Home > Federal Power, Free Speech, Rights > An expansion of CFAA is another attack upon civil liberties

An expansion of CFAA is another attack upon civil liberties

April 8, 2013

Back in the mid-80’s the Computer Fraud and Abuse Act (CFAA) was enacted into law (18 USC § 1030). From its inception this law has been a thorn in the side of civil liberties. This law was purposely very vague and broad. CFAA can also be attributed as the cause of death for Aaron Swartz. This overly broad and vague law is about to be expanded so federal prosecutors have even more power. Apparently DC has no problems further eroding civil liberties in the name of “cyber-security”.

To prevent this the Internet Defense League has launched an effort to get citizens engaged with their elected representatives. It is important that anyone concerned about civil liberties get involved. TechDirt has a good overview of just a few parts of this CFAA expansion. Here are a few reasons to fight against the expanded version of CFAA:

  • Computer crimes would be considered racketeering. Really? Just the act of using a computer in a crime makes it a racketeering crime! Criminal code used to bring down the mafia will be used against anyone using a computer to do a crime?
  • Talking about using a computer to commit a crime would be a prosecution-able offense under the CFAA!  Currently federal prosecutors believe that anyone breaking the Terms of Service (ToS) for a website run afoul of CFAA. With this expansion it would now be illegal to talk about breaking the Terms of Service for a website.
  • The expanded CFAA would increase the forfeiture capabilities of the government in computer-related crimes. Really? Is it a good idea to add further financial gain from overzealous federal prosecutors?

It would be easy to think: “well I don’t ever plan on committing a crime with a computer so why should I care about this law”. The problem is CFAA is often chosen to prosecute people the government wants to put in jail, but has committed no actual crime. Here is a sample scenario of the expanded CFAA gone wrong (I’m using myself as the scenario subject):

The current Presidential Administration (Democrat or Republican, Obama or Bush, doesn’t matter which) decides they are getting too much civil discontent caused by liberty-minded bloggers. As a liberty-minded blogger I would be a potential target of attack. However going after me for what I write would become a first amendment issue and a hard sell for the administration. Instead they can look at my other online activity for “punishable offenses” utilizing CFAA. Here are a few punishable offenses I find on myself without even trying hard to look for them:

  1. A couple of years ago I used to write a blog for a Facebook game called Castle Age. It was a fun game. To help get more blogging information about this game I created a second Facebook account under a fake name. Creating a fake alternate account is against the Facebook Terms of Service. Having done that I have now committed a ‘crime’ in the view of CFAA.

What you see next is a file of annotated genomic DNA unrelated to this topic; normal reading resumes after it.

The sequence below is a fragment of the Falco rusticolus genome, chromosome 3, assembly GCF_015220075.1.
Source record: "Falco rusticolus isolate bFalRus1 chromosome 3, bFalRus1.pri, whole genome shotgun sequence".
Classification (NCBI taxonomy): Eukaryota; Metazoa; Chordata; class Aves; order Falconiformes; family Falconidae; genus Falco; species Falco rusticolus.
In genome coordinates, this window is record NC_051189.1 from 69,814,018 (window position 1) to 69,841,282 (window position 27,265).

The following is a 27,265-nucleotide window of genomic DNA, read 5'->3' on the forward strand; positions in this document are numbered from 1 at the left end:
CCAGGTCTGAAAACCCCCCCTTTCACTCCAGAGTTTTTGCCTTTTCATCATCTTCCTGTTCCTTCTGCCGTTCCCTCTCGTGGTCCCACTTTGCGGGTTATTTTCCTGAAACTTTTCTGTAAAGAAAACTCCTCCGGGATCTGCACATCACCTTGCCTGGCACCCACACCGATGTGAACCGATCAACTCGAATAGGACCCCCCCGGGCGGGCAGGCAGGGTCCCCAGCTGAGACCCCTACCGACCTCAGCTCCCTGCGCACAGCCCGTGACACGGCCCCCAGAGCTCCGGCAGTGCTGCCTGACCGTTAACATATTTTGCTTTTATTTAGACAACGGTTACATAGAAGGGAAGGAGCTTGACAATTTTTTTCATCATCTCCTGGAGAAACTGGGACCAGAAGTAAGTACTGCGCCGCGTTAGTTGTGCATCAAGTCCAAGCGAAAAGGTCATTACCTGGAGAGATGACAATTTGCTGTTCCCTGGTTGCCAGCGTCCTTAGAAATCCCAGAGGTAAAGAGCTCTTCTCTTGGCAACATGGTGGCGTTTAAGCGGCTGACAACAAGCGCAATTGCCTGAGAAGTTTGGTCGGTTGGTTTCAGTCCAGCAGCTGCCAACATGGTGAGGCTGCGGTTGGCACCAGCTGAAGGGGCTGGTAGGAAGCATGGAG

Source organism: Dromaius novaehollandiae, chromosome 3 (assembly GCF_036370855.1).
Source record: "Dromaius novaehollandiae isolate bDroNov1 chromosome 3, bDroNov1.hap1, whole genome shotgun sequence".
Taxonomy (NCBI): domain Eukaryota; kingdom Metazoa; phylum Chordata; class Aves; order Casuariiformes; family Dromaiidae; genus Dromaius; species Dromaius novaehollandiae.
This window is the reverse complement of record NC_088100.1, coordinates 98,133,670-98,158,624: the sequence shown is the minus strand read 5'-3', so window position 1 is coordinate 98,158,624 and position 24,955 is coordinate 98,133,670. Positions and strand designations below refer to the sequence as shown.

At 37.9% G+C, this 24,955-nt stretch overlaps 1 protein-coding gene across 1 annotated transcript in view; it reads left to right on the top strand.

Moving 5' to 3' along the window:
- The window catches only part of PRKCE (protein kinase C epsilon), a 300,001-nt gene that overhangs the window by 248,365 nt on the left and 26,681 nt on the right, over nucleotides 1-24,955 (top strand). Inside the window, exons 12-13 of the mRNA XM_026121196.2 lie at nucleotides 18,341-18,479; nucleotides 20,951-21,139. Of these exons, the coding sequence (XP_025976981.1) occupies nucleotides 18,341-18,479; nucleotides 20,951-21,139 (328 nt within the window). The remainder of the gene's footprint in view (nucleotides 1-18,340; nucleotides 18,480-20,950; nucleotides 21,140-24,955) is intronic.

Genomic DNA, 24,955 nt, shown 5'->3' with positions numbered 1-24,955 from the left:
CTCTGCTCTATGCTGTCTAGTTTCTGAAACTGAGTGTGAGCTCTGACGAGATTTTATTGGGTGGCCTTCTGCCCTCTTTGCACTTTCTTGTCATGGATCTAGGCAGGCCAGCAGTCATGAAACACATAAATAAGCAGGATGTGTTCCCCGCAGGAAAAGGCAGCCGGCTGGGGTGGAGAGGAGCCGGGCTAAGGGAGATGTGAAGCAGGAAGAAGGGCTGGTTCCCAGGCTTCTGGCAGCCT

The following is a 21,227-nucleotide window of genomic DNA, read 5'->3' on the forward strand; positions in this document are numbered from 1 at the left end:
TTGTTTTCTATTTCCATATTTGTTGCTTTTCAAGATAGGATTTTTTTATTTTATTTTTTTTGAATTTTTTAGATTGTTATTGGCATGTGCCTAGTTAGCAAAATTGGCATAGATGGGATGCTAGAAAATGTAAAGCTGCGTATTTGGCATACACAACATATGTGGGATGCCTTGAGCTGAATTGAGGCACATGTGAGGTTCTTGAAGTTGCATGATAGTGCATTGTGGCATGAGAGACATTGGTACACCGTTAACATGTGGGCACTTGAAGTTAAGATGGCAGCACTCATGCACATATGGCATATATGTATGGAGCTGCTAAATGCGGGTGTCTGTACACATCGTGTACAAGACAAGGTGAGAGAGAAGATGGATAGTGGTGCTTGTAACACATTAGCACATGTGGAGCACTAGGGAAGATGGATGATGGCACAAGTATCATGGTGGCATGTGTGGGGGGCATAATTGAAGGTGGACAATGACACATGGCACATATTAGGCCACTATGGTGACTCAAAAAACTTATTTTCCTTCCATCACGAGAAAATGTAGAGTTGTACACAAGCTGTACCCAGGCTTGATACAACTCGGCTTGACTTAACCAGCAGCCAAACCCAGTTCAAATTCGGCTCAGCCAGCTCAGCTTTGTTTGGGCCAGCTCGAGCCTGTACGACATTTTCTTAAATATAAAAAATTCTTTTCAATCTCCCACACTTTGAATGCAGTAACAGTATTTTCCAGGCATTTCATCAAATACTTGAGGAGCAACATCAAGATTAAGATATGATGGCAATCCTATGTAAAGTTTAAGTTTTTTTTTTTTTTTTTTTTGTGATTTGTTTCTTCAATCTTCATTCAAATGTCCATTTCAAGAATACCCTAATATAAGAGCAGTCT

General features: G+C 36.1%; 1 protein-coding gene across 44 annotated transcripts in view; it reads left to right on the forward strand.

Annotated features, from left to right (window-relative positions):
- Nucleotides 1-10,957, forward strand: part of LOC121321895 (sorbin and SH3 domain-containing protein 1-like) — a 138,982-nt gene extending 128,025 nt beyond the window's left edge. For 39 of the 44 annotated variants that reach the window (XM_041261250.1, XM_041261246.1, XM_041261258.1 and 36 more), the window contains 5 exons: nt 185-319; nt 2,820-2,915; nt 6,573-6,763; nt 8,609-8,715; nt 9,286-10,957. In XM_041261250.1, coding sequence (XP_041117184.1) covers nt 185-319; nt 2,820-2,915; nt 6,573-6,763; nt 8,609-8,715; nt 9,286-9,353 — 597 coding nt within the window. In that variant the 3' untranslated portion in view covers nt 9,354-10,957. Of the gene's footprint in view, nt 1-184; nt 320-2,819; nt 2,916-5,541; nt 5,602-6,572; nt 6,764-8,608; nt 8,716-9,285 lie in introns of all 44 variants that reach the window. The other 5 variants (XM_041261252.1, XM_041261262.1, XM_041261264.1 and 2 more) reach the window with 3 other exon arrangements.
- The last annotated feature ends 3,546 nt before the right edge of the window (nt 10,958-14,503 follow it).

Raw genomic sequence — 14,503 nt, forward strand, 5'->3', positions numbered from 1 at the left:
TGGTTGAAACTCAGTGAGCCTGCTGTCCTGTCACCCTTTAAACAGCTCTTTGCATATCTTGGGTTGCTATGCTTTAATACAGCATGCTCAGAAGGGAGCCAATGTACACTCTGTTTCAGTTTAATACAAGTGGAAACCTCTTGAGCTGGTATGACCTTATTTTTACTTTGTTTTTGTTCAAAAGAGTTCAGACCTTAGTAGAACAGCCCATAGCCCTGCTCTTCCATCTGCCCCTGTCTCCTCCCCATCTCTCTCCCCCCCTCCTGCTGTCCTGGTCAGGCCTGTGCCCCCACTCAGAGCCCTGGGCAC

2. Last year I wrote a post critical of the NRA. In this post I used the “F-word”. Since I did not label that post as “adult” within WordPress I have broken the Terms of Service for my blog provider. I have another ‘crime’ under my belt for this one.
  3. Earlier this year I posted a link to a video that is copyright protected (and thus illegal to post online without permission). Even though I only linked to the video I could be prosecuted under CFAA. By posting the link I am asking others to view this illegal video. Thats three ‘crimes’ so far.
  4. Two years ago I was the guest speaker for a Technology User Group in Minneapolis. At this meeting I informed the audience of various way to bypass the security of some well-known computer networking gear. I even asked the audience to try some of these techniques when returning to their jobs. This was done with the intent of education so computer administrators will start taking network security more serious. However this could also be seen as ‘conspiracy to commit a crime using a computer’. Damn, I’m up to four crimes now.
  5. And finally  I told my teenage son it was OK to lie about his age on a game website in order to become a member. By doing this I have talked about committing a crime (breaking the terms of service) and made my son break the law. This last crime will probably keep me in jail for life.

It may seem absurd that such menial ‘crimes’ would put someone in jail. Many would also think this would never happen in America. It would be easier to believe the government wouldn’t misuse an expanded CFAA if overzealous government officials hadn’t caused the death of Aaron Swartz and put someone in jail for an article on Huffington Post.

  1. June 2, 2013 at 10:40 am

    Hi there! I know this is kind of off topic but I was wondering which blog platform are you using for this site? I’m getting tired of WordPress because I’ve had problems with hackers and I’m looking at options for another platform. I would be fantastic if you could point me in the direction of a good platform.

  2. July 2, 2013 at 6:47 am

    This page certainly has all of the information and
    facts I needed concerning this subject and didn’t know who to ask.

  3. July 18, 2013 at 4:57 am

    Does your website have a contact page? I’m having problems locating it but, I’d
    like to send you an e-mail. I’ve got some recommendations for your blog you might be interested in hearing. Either way, great site and I look forward to seeing it develop over time.

  1. No trackbacks yet.
Comments are closed.
%d bloggers like this: